Keeping My Kids Safe from Materials That are “Harmful to Minors”

Matthew Teutsch
5 min readFeb 16, 2022

As a parent, I keep thanking my lawmakers for the stands they are taking against any materials that may be “harmful to minors.” Here in Georgia, Senator Jason Anavitarte proposed Senate Bill 226, a bill that would protect my children from encountering anything that may be deemed “harmful to minors.” I wish, when I as a kid growing up in Louisiana back in the 1980s and 1990s I had laws like this to protect me from some of the smut we had to read while I was in school.

Sen. Anavitarte’s bill keeps my children safe from encountering any “description of representation, in whatever form, of nudity, sexual conduct, sexual excitement, or sadomasochistic abuse,” and I am thankful for that. He is fighting to make sure that they don’t encounter anything at school that would somehow be “patently offensive to prevailing standards in the adult community as a whole with respect to what is suitable material for minors,” and if they do encounter it, he provides me with a well-organized plan to bring a complaint against the educators who seek to fill my children’s heads with such puerile filth.

I vividly recall during my childhood years in school encountering stories with “sexual conduct” and “sexual excitement” that made me feel uneasy as I squirmed in my chair, afraid to speak up and tell my teacher or parents about my uneasiness. My teacher taught us things that went against the “prevailing standards” of the community, but I did not have the courage to challenge my teacher because I feared the repercussions if I spoke out.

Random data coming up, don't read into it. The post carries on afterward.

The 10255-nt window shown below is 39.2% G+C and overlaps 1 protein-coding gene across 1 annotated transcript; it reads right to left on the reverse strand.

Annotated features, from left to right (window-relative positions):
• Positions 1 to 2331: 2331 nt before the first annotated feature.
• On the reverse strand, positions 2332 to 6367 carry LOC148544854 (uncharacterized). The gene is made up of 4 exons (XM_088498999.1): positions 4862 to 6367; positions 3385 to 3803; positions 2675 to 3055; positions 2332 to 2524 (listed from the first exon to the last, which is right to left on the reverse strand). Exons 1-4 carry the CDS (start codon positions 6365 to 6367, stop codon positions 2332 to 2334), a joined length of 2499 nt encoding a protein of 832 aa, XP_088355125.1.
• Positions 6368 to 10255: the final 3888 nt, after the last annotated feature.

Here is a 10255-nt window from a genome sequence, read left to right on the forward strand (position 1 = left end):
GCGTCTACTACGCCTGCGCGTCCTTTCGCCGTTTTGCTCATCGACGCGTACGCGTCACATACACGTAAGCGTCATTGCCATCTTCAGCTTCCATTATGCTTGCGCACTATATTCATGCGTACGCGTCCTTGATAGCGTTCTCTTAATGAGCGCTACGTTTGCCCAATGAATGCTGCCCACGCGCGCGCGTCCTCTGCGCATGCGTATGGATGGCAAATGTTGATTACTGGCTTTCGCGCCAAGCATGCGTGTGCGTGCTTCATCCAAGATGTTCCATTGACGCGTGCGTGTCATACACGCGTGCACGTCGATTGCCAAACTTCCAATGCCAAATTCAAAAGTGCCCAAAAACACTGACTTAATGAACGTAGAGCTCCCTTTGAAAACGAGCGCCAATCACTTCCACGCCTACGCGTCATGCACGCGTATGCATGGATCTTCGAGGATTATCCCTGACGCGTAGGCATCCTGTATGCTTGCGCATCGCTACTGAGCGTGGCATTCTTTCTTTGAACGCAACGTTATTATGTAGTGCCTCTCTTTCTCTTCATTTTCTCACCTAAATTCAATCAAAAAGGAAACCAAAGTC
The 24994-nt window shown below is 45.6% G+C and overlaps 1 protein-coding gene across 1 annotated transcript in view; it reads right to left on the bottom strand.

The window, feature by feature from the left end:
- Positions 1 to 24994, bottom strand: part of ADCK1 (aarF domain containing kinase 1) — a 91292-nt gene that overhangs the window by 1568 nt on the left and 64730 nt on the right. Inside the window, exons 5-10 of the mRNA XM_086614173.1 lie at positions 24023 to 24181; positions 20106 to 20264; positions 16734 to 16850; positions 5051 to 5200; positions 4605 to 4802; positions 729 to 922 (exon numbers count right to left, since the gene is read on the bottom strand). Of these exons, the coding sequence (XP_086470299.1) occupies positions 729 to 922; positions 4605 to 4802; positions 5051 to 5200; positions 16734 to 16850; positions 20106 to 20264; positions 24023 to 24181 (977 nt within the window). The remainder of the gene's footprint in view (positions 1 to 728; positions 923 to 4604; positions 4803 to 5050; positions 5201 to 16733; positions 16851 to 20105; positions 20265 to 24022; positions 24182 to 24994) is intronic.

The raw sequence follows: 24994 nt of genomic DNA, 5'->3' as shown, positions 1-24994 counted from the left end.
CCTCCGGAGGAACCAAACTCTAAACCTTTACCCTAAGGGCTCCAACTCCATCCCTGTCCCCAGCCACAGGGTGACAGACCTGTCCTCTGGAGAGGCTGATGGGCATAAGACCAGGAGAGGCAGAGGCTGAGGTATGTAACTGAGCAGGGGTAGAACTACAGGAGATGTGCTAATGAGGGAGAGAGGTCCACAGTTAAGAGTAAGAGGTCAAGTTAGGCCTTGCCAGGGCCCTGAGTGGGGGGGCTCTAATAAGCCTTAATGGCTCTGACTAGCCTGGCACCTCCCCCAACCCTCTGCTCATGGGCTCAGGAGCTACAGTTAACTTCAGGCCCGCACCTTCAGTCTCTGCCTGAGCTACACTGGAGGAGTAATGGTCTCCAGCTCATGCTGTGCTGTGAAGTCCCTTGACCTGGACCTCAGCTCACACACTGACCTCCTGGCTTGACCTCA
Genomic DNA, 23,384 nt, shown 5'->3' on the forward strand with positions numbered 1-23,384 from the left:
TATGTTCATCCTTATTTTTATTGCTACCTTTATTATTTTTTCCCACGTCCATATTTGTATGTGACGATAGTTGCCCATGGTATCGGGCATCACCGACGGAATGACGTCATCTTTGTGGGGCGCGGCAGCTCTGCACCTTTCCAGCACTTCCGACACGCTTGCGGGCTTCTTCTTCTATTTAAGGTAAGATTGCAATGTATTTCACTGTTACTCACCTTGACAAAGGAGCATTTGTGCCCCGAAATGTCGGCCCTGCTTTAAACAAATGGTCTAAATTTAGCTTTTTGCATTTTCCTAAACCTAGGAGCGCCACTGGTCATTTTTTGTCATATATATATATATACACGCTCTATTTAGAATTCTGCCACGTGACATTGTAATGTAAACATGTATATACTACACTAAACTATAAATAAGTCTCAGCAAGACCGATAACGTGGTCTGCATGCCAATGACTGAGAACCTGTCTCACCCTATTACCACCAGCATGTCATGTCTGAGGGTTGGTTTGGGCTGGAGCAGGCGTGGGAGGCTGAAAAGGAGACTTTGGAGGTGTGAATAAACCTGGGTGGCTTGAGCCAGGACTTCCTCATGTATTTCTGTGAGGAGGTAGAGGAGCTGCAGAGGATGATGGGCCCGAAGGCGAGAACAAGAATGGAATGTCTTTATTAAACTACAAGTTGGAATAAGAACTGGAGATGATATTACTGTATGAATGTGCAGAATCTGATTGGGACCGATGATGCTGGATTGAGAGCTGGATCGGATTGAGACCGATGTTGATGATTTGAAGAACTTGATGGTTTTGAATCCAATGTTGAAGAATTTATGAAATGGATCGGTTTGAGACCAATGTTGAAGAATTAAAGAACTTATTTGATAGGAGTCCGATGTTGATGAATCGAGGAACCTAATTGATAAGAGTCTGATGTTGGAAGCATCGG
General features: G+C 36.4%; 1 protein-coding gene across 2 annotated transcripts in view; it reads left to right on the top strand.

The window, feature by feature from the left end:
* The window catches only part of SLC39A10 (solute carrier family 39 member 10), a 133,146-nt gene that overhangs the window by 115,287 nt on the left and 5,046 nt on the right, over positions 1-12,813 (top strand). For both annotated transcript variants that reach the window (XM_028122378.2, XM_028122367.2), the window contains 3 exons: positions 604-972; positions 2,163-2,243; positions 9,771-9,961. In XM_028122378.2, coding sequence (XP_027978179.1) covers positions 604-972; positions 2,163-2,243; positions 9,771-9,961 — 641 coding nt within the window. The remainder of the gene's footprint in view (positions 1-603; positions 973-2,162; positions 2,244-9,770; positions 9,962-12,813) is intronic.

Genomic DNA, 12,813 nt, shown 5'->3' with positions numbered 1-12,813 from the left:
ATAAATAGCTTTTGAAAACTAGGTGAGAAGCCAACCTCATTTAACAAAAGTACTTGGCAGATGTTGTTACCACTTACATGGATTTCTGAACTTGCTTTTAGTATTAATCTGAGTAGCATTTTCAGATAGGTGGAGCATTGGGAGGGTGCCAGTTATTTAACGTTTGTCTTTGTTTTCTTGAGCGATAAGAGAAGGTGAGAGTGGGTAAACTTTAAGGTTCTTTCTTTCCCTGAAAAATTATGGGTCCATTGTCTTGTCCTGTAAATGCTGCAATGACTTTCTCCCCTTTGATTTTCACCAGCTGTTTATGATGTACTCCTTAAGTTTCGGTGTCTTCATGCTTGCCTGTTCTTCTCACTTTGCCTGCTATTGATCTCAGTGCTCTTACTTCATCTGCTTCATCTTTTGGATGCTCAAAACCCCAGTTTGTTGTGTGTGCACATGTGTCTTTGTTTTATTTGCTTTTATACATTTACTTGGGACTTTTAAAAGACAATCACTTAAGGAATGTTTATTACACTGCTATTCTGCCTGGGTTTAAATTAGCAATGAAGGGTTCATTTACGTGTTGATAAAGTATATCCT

There are two stories that I explicitly remember. Sadly, I don’t recall the titles or the characters’ names, but the events that occurred in the stories left a lasting impression on me, and I felt extremely uncomfortable as we sat in a circle discussing them with my teacher, Mrs. Richland.

One story detailed the life of a man who had three sons. His oldest son married a woman, and the son died before the couple bore any children. So, the woman became a widow. In order to keep the family line going, the father had his second son marry the woman. Again, though, the husband died before they bore any children. As such, the woman was left a widow again. The father’s youngest son was too young to marry the woman, but the father told his…

Matthew Teutsch

Here, you will find reflections on African American, American, and Southern Literature, American popular culture and politics, and pedagogy.